CLDE’s role in the district centers around ensuring equity, according to the district website, “to

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TEA finds major failures in HISD’s special ed department, recommends state conservator

Houston ISD has failed to fix “significant, systemic and widespread” issues in its delivery of special education services despite multiple warnings, warranting the appointment of a state conservator with the power to oversee and direct changes in the district, Texas Education Agency officials concluded Tuesday following an 11-month investigation.

In a much-anticipated 44-page report, TEA investigators said the state’s largest school district continues to violate state and federal laws designed to ensure students with disabilities receive needed supports. The investigators recommended

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TEA finds major failures in HISD’s special ed department, recommends state oversight

Houston ISD continues to violate state and federal laws designed to ensure students with disabilities receive needed supports, warranting the appointment of a state conservator with the power to oversee and direct changes in the district, Texas Education Agency officials concluded Tuesday following an 11-month investigation.

In a much-anticipated 44-page report, TEA investigators said the state’s largest school district has failed to fix “significant, systemic and widespread” issues in the delivery of special education services despite multiple reports of shortcomings over the past decade. The investigators recommended Texas Education Commissioner Mike Morath appoint a conservator to ensure necessary changes are made, but Morath has not yet announced what actions he will take.

State officials concluded HISD failed to identify all students entitled to special education services, did not provide legally-entitled supports and lacked structures for holding staff members accountable for their performance. The errors came despite warnings in 2011 and

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Lawmakers, superintendents blindsided by Tennessee Education Department learning loss projections

Tennessee Department of Education Commissioner Penny Schwinn’s announcement of COVID-19-related learning loss projections for Tennessee students took state lawmakers and school superintendents by surprise.



a school bus parked in a parking lot


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In a joint news conference with Gov. Bill Lee last week, Schwinn announced Tennessee students are expected to face learning loss of 50% in English and 65 % in math, stressing the importance of in-person learning. Projections were based on national research and early results of beginning-of-year student checkpoint assessments in Tennessee.

“This press release really caught a lot of us off guard,” Henry County Schools Superintendent Leah Watkins told The Center Square. “I feel like this was a smack in the face of my educators, of my team, who have given up summer break to have had to change everything they do to make it work for a dual environment – virtual and in person. It just feels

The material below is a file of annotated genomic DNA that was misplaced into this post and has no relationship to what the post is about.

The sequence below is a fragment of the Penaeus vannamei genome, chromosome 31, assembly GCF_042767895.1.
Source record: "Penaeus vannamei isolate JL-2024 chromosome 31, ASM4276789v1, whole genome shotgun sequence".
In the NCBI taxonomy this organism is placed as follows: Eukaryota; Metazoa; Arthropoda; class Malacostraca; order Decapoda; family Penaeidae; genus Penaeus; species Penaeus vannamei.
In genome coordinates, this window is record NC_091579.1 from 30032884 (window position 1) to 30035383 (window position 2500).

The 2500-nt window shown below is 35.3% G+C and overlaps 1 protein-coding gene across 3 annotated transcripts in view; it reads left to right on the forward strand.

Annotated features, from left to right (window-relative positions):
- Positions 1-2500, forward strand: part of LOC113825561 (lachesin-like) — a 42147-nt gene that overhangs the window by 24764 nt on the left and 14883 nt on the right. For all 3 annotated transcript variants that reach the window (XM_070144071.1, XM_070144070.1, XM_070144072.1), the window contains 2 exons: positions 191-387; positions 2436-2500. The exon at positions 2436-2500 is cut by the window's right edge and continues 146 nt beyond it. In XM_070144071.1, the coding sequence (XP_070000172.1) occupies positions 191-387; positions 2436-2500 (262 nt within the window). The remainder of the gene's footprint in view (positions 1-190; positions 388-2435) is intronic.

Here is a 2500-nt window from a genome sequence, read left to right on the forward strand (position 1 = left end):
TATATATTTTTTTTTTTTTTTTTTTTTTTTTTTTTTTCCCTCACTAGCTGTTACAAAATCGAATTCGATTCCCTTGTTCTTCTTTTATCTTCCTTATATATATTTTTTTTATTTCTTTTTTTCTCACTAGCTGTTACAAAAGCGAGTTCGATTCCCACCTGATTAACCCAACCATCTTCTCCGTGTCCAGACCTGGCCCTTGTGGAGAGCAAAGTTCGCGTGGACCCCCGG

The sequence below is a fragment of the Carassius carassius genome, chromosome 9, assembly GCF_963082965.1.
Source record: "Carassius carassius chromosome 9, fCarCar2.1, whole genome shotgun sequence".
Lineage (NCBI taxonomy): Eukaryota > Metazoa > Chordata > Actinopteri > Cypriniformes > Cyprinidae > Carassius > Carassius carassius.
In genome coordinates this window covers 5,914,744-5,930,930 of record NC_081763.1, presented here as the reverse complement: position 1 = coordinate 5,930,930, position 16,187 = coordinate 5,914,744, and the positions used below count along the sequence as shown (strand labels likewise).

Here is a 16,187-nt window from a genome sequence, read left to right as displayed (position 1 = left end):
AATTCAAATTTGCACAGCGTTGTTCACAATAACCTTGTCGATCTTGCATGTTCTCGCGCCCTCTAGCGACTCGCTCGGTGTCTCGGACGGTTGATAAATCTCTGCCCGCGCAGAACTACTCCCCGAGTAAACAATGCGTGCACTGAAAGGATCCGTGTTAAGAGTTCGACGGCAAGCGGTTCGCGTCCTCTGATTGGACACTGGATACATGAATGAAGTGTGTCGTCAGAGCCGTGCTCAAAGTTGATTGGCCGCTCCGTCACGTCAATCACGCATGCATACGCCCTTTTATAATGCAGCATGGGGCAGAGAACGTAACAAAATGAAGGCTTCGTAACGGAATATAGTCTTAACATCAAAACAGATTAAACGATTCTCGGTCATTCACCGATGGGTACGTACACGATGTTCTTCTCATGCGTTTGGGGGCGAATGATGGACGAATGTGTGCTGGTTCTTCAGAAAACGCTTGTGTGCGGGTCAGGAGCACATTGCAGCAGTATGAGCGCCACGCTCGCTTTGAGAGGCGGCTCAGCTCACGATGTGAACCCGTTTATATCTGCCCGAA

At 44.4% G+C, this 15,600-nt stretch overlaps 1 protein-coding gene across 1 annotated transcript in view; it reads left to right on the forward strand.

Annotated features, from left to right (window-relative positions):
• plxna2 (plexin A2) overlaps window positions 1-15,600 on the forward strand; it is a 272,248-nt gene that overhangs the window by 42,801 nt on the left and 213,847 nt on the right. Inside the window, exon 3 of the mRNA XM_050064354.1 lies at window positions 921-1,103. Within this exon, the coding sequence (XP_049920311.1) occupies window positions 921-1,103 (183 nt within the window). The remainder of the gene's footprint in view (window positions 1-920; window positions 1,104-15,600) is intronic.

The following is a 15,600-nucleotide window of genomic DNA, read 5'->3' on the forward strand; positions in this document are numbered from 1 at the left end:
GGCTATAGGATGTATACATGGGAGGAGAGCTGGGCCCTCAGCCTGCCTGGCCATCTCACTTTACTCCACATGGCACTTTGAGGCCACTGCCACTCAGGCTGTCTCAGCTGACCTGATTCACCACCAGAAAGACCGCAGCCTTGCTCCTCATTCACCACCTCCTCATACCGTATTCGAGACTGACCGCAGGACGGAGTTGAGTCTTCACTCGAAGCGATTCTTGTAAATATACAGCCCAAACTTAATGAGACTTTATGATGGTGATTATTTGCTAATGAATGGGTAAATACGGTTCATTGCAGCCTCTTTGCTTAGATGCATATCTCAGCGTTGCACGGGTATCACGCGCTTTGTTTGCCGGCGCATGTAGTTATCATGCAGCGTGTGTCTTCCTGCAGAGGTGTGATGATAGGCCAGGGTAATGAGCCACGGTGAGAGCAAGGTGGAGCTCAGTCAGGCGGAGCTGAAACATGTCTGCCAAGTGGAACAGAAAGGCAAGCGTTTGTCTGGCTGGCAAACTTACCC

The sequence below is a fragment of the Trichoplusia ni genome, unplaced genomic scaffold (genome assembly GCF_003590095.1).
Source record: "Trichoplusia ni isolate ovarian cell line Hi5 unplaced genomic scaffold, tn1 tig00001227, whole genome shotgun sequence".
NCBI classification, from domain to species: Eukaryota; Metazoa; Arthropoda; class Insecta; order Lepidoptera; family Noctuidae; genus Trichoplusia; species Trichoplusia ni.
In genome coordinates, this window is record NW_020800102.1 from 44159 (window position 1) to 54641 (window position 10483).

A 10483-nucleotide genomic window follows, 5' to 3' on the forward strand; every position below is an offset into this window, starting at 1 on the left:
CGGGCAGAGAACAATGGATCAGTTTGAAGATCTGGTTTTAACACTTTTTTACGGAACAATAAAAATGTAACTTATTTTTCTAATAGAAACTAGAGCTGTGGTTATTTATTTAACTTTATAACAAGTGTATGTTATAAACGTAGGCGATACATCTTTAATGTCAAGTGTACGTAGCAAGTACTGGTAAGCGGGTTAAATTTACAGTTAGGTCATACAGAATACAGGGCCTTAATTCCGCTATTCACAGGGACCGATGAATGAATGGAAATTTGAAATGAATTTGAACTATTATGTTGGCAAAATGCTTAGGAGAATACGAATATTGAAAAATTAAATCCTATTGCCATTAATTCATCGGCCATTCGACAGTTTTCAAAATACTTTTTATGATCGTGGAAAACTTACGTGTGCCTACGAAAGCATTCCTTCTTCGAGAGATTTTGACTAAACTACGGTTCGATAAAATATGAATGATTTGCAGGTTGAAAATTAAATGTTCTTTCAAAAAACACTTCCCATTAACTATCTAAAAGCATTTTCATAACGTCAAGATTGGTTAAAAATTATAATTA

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The Department Of Education Versus Princeton: What’s At Stake?

Many universities have recently announced plans to address persistent racism in our society and on their campuses. Last week, the Department of Education launched an investigation into one of these, interpreting Princeton’s commitment (as expressed by President Chris Eisgruber) to address the legacies of slavery and Jim Crow as evidence that this institution violated Title VI of the Civil Rights Act. 

The charge is at best inappropriate. With respect to the laws cited in the Department’s accusation, Princeton is in compliance. Princeton does not exclude or deny people participation in its educational programs on the basis of race, color or national origin. Non-discrimination—the thing to which Princeton and other universities attest—is not the same as eradicating racism, the thing Eisgruber

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Virginia Department of Health launches COVID-19 online tools, including one with school metrics | Education

“We hope communities use the tool to understand the data in their locality and also in surrounding counties or localities to help understand the potential risk of introductions and or subsequent transmission in other settings, like school,” Forlano said.

In the Richmond area, only Hanover County brought students back into the classroom on the first day of school. Chesterfield County is returning some K-12 special education students back to in-person instruction on Tuesday, while Henrico County is weighing whether to move to a hybrid model next month. The city of Richmond is opening some school buildings for emergency child care.

VDH recommends that any decisions about in-person instruction or school closures be handled at the local level. The Department of Health has recommended for school systems to prioritize bringing back the highest-need and youngest elementary school students first.

“That guidance has and continues to prioritize the needs of students who